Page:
Policy Sectors

Press Release

NWAC Travels to COP25, 25th UN Climate Change Conference

(Ottawa, ON): The Native Women’s Association of Canada (NWAC) will have a strong presence at COP25, the 25th UN Climate Change Conference, which is designed to take the next steps in the climate change process, in advance of full operationalization of the Paris Climate Change Agreement in 2020. Among the focus areas up for discussion are Indigenous peoples and gender.

“NWAC’s presence at COP25 is crucial. We have been, and continue to be, very engaged in climate action at both the domestic and international levels, as well as advancing gender balance and ensuring the voices of Indigenous women are heard in international discussions on climate change,” says President Lorraine Whitman.

On the domestic front, NWAC conducts research and provides policy papers to the federal government on matters related to renewable energies and the need for increased representation of Indigenous women in low-carbon economic sectors. “We have been advocating for a number of environment-related issues, including the need to regulate toxic substances, which have cumulative effects on Indigenous women and children,” says Lynne Groulx, NWAC CEO.

To enhance its input on environmental files, NWAC is developing a low-carbon toolkit for Indigenous women who want to start or grow businesses that contribute to climate change mitigation and/or adaptation.

NWAC is also making a strong, visible presence internationally — participating in meetings held under the United Nations Framework Convention on Climate Change and the Intergovernmental Panel on Climate Change. Through these international forums, NWAC advocates for the rights and interests of Indigenous women as they relate to the environment in general and climate change in particular.

As an example, by contributing to the Local Communities and Indigenous Peoples Platform, NWAC is able to advance gender balance and ensure the voices of Indigenous women are heard in international discussions on climate change.

“Climate change affects all humankind. When taking action to address this important issue, the respective obligations on the rights of indigenous peoples and local communities must be respected, promoted and considered. After all, Indigenous people are stewards of the land, and Indigenous women are the life-givers and caretakers of all life,” says President Whitman. “We look forward to contributing to the dialogue at COP25.”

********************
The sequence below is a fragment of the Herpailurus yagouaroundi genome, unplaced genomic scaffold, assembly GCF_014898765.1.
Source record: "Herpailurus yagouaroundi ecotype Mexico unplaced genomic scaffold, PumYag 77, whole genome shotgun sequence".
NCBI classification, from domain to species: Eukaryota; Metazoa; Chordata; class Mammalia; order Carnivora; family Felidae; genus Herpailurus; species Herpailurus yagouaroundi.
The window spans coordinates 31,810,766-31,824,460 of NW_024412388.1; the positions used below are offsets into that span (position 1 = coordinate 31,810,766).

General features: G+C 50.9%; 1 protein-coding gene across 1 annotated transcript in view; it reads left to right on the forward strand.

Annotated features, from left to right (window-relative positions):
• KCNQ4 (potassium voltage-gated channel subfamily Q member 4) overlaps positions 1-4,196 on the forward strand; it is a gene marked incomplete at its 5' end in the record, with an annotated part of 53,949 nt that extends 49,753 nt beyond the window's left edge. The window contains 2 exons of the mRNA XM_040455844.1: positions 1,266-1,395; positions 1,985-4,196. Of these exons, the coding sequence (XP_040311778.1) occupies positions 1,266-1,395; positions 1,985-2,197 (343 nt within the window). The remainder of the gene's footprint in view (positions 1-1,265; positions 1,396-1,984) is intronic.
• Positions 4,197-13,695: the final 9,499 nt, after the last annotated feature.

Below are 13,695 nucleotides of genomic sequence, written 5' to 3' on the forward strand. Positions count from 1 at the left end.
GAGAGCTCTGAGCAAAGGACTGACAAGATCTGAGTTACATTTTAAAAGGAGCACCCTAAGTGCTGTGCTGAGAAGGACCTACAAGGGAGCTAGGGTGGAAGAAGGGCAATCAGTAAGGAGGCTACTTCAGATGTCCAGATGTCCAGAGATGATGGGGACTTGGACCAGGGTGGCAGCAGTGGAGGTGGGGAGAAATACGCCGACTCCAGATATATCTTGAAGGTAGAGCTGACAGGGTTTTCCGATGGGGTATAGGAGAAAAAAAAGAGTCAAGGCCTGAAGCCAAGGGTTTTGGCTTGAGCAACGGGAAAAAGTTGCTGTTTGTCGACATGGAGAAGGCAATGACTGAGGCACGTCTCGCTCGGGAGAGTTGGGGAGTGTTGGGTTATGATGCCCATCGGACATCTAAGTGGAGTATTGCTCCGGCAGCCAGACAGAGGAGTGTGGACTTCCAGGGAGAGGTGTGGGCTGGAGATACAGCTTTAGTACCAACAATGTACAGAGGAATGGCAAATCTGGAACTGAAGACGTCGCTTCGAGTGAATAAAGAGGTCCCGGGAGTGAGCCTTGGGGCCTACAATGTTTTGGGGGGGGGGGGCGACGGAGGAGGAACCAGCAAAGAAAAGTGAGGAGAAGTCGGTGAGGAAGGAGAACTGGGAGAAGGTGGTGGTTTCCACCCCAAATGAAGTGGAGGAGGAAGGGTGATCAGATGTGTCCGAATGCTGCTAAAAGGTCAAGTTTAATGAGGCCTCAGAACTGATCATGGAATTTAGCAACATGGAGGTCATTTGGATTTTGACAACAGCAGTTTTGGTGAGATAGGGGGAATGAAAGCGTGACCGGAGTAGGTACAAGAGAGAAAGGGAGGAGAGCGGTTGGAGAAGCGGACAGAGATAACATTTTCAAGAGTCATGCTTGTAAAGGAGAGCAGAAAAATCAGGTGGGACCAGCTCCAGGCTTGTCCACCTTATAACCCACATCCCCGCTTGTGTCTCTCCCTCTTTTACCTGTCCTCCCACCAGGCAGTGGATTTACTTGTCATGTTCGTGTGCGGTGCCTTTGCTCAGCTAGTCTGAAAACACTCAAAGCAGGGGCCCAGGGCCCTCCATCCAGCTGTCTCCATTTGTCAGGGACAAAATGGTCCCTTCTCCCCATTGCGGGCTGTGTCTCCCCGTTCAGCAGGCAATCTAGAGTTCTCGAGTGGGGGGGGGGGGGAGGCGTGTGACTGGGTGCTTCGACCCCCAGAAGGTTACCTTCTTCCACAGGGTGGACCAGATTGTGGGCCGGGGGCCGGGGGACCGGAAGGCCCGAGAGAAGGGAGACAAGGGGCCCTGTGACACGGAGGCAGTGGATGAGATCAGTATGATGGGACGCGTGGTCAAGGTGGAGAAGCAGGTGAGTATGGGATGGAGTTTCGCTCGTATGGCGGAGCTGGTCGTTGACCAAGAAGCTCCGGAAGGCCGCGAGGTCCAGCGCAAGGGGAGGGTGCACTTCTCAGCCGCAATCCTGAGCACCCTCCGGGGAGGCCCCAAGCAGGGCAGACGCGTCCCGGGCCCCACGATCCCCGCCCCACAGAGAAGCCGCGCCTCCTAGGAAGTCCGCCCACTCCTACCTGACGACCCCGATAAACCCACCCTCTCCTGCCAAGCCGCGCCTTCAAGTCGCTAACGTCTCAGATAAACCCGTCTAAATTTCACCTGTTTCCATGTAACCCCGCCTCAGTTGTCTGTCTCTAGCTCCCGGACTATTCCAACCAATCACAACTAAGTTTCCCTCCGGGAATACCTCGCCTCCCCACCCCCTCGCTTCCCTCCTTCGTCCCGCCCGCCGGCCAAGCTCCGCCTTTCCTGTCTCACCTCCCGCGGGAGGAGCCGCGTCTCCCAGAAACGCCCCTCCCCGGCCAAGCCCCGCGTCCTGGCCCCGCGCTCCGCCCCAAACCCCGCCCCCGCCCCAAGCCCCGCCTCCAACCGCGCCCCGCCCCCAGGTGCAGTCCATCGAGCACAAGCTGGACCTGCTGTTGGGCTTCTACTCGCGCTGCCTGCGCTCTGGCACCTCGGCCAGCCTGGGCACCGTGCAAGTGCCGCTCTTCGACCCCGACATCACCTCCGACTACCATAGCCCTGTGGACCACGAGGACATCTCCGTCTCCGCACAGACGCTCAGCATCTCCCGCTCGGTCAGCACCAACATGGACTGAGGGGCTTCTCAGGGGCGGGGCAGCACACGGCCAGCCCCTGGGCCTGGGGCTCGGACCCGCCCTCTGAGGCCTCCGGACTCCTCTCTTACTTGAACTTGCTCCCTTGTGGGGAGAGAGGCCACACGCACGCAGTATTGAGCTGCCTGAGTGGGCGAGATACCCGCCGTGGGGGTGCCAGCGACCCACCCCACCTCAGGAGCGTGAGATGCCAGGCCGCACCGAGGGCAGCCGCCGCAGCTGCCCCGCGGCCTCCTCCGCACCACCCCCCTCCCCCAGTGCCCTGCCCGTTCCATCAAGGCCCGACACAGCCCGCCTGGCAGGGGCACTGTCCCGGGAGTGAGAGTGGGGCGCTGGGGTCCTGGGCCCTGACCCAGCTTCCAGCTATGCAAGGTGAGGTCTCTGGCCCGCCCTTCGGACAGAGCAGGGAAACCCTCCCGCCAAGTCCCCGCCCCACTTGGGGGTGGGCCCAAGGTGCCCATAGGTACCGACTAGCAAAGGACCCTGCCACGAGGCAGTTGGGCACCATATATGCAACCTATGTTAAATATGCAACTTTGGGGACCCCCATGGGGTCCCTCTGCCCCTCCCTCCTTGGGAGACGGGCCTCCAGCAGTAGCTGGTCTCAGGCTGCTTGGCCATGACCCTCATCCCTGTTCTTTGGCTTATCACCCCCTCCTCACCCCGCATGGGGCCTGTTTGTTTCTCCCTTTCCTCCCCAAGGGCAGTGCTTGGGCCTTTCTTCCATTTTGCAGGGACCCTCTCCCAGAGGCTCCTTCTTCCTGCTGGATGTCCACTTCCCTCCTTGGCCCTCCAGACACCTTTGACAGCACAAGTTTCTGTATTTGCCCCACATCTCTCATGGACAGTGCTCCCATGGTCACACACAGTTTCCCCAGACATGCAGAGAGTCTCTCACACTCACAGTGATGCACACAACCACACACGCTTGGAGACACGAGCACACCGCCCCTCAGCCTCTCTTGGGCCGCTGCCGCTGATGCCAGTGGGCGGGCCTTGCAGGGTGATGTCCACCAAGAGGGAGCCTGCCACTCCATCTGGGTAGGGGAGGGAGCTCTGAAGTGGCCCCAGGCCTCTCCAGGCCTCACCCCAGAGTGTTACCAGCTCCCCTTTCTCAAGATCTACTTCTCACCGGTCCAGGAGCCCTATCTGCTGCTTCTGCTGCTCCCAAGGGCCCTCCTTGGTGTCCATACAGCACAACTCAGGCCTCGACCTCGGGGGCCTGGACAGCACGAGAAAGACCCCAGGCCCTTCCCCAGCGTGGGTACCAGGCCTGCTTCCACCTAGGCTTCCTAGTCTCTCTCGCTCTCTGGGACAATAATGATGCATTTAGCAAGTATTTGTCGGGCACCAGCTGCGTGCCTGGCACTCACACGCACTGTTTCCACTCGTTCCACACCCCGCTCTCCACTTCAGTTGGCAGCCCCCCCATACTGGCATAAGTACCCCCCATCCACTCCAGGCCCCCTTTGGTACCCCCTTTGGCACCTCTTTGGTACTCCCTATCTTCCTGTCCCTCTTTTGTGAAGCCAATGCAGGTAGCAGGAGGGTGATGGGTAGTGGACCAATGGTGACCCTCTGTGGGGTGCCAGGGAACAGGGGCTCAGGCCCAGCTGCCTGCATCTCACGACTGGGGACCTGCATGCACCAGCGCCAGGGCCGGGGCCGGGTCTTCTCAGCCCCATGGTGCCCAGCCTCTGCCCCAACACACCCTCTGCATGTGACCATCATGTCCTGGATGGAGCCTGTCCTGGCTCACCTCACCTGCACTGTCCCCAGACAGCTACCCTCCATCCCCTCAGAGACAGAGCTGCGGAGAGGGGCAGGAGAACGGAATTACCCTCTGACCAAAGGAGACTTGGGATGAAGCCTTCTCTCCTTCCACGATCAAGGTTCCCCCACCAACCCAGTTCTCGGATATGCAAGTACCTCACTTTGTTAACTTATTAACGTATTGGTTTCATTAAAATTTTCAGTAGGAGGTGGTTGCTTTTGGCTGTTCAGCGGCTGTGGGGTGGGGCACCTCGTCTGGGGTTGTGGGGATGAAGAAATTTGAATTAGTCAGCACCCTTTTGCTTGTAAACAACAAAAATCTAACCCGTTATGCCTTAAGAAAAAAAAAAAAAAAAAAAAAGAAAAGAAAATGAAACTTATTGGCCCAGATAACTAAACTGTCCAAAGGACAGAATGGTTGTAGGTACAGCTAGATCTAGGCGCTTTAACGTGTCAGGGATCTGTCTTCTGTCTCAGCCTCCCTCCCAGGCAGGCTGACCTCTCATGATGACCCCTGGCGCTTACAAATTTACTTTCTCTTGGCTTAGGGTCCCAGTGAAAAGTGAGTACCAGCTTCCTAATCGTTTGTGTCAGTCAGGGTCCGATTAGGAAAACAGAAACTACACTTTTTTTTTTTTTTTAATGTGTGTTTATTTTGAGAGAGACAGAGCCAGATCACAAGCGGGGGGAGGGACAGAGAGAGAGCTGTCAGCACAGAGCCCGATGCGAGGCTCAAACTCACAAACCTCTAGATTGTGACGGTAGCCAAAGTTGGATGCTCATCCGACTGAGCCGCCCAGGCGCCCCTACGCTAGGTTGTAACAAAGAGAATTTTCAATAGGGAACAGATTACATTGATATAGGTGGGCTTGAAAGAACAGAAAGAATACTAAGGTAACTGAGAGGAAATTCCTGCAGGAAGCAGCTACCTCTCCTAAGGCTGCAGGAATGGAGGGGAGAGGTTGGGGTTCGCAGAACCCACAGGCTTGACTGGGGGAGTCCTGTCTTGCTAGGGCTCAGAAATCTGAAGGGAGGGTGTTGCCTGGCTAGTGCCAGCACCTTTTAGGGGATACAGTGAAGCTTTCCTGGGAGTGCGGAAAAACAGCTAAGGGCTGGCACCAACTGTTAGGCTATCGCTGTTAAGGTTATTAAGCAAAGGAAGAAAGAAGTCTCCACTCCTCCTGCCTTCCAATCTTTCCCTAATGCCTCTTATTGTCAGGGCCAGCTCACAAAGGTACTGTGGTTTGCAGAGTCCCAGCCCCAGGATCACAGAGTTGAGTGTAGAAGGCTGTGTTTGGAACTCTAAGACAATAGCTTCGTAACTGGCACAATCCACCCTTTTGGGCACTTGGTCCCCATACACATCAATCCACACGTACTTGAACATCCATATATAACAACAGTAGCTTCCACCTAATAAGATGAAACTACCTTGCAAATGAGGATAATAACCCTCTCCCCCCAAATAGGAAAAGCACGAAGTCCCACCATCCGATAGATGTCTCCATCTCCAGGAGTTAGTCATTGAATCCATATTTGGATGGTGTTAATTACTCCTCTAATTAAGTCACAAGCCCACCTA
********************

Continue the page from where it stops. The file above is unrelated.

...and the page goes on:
For media inquiries: Joan Weinman, 613-294-5679, joanweinman@rogers.com

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About The Native Women’s Association of Canada
The Native Women’s Association of Canada (NWAC) is a National Indigenous Organization representing the political voice of Indigenous women, girls, transgender, Two-Spirit, and gender-diverse people in Canada, inclusive of First Nations on and off reserve, status and non-status, disenfranchised, Métis and Inuit. An aggregate of Indigenous women’s organizations from across the country, NWAC was founded on the collective goal to enhance, promote and foster the social, economic, cultural and political well-being of Indigenous women within their respective communities and Canada societies.

À propos de l'Association des femmes autochtones du Canada

L'Association des femmes autochtones du Canada (AFAC) est une organisation autochtone nationale qui représente la voix politique des femmes, des filles, des transgenres, des bispirituels et des personnes de sexe différent au Canada, y compris les membres des Premières nations vivant dans les réserves et hors réserve, les Indiens inscrits et non inscrits, les personnes privées de leurs droits, les Métis et les Inuits. Regroupant des organisations de femmes autochtones de tout le pays, l'AFAC a été fondée dans le but collectif d'améliorer, de promouvoir et de favoriser le bien-être social, économique, culturel et politique des femmes autochtones au sein de leurs communautés respectives et des sociétés canadiennes.